Accurate Methods of Gas Analysis
The earliest methods of detecting poisonous gases involved using birds such as canaries. This was mainly inside mines, where the presence of carbon monoxide, methane, and carbon dioxide had a harmful effect on the miners. The canaries, being sensitive to life threatening gases, would stop singing in the presence of such gases. This was a signal for the miners to evacuate.
Modern methods use several other means of detection, and are more accurate. These involve detecting gases accurately and analyzing them in different areas. For instance, households have carbon monoxide detectors to alert families of the presence of dangerous gases. Explosive detection in airports uses gas chromatography, while human breath analysis forms one of the diagnostic tools for patients in hospitals.
Most gases are frequently undetectable, unless they possess a peculiar odor. That makes the ability to analyze the composition of gases so crucial to human health and safety. By knowing the composition of the gases, we get a clue as to the operation of different processes operating and improving upon them. At present, there exist technologies for several optical, laser, and spectroscopic gas analysis. The major processes involve laser absorption spectroscopy, photoionization, and paramagnetism, involving different types of electronic components.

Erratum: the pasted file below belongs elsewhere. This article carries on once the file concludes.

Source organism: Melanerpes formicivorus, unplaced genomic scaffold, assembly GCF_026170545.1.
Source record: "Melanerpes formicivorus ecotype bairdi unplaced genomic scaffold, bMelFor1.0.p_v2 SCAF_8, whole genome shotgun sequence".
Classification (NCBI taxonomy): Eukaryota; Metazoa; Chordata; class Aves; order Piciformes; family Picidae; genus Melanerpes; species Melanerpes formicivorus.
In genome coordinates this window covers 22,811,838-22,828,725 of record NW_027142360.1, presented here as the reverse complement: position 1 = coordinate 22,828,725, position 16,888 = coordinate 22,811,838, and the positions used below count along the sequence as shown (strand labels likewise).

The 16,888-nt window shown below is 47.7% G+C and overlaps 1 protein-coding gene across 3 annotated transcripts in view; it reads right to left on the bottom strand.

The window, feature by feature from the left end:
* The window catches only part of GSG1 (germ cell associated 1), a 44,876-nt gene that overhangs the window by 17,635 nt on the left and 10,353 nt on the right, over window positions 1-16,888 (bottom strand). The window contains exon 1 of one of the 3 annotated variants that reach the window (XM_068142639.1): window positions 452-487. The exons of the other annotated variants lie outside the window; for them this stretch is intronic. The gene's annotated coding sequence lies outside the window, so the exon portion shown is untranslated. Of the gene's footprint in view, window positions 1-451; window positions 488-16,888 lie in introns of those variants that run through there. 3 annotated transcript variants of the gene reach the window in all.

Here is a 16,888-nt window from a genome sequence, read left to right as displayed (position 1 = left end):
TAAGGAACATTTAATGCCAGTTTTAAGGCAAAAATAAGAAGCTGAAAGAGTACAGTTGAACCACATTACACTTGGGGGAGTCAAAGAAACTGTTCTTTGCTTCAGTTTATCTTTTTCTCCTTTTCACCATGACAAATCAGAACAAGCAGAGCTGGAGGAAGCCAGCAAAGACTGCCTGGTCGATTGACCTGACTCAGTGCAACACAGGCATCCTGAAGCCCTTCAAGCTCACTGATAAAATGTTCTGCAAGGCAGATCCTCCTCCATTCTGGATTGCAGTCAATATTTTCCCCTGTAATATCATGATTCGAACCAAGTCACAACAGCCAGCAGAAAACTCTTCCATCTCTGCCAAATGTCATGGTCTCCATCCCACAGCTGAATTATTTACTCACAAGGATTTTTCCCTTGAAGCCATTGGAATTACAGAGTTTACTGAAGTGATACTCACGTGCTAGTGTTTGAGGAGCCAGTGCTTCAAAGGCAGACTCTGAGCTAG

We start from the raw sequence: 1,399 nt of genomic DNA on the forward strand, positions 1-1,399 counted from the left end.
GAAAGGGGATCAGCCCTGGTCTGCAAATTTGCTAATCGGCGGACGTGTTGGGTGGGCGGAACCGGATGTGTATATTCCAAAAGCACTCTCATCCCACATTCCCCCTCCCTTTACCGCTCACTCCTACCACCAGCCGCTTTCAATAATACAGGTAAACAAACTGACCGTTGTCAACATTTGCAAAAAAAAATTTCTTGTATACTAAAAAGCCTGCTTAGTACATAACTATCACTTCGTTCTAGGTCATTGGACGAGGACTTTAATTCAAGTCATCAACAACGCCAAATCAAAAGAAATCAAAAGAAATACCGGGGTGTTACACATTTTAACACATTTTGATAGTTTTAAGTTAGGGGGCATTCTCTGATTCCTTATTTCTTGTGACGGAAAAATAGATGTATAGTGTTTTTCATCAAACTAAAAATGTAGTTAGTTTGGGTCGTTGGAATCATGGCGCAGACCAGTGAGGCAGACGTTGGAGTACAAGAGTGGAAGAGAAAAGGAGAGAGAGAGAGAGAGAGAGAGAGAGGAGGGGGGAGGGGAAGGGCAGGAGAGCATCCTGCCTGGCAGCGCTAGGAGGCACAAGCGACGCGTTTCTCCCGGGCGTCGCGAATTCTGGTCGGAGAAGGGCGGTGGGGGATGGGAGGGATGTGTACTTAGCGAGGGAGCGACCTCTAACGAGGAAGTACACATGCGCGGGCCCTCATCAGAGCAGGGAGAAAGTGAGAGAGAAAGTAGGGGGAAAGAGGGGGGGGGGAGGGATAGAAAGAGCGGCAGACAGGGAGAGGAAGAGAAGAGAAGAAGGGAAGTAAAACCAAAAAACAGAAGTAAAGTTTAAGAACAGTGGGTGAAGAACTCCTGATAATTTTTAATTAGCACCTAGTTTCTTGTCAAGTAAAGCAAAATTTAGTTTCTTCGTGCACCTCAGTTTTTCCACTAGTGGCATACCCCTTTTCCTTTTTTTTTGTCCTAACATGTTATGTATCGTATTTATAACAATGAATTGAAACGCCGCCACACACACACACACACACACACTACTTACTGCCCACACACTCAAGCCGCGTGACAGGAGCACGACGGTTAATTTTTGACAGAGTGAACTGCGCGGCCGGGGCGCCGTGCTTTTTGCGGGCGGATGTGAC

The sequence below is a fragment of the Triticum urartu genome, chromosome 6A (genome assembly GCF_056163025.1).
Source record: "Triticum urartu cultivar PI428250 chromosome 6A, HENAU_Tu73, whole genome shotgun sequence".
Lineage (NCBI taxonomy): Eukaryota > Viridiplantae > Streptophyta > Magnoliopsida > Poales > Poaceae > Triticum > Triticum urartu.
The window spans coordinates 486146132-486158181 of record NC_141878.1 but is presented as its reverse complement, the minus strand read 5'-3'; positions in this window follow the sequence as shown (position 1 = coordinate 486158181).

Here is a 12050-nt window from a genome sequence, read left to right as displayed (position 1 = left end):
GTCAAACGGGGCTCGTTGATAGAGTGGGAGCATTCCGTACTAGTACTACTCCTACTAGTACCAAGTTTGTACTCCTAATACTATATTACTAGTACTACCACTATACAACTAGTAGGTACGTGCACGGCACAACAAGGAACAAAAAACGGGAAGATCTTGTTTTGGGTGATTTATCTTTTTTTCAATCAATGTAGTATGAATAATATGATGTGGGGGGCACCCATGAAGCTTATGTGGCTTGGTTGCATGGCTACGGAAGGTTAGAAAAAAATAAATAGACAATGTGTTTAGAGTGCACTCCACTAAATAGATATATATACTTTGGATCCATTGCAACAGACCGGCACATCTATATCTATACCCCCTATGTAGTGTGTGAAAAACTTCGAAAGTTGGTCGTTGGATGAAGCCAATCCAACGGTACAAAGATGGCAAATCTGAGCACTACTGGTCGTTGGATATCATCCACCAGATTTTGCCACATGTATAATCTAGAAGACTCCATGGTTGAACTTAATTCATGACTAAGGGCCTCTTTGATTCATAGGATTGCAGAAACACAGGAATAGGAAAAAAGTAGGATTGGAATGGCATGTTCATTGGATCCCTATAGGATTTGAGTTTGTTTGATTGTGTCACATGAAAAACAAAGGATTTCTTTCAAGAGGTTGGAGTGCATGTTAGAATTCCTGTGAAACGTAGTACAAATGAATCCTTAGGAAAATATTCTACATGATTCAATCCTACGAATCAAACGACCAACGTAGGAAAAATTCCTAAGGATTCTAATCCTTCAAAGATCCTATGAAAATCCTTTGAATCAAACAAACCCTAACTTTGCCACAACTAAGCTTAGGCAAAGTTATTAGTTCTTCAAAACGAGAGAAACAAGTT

Laser Absorption Spectroscopy
Laser absorption spectroscopy is the operating principle behind several technologies involving gas analysis. The basic principle being different molecules absorb specific light waves, and the amount of energy a gas absorbs gives an indication of its composition. The characteristic absorption spectra offer very accurate gas detection and analysis. One of the laser-based instruments used is the Tunable Diode Laser Spectrometer (TDLS).
Tunable Diode Laser Spectrometer
With TDLS, it is possible to measure low concentrations of gases such as carbon dioxide, ammonia, water vapor, or methane. Within the instrument, a photodiode measures the reduction in signal intensity when the emission wavelength of the laser is adjusted to match the absorption lines of the target molecule. The measurement readings give an estimation of the concentration of the target gas.
For proper operation of the TDLS, it is important to select a suitable absorption line for the compound under study. This makes TDLS highly specific and sensitive. The ability of TDLS to measure several points simultaneously and its non-intrusive nature has been of great help in combustion diagnostics.
A similar technology involves infrared (IR) spectroscopy. By measuring the absorption of a light source through the gas sample, IR spectroscopy helps to analyze the gas composition. This technology focuses on the IR wavelengths that excite the molecules of the gas. Detection involves use of Fourier Transform Infrared Technology (FTIR). In actual use, a combination of light frequencies is directed towards a sample and the detectors within the instrument measure the light the gas absorbs. After repeating this process several times with different combination of light frequencies, a computer processes the raw absorption data and converts the result using a Fourier Transform algorithm. IR spectroscopy can measure more than 20 different gases simultaneously, and is very suitable for measuring carbon dioxide and organic compounds.
These very sensitive devices use IR spectroscopy for detecting ambient levels of atmospheric ammonia in the environment.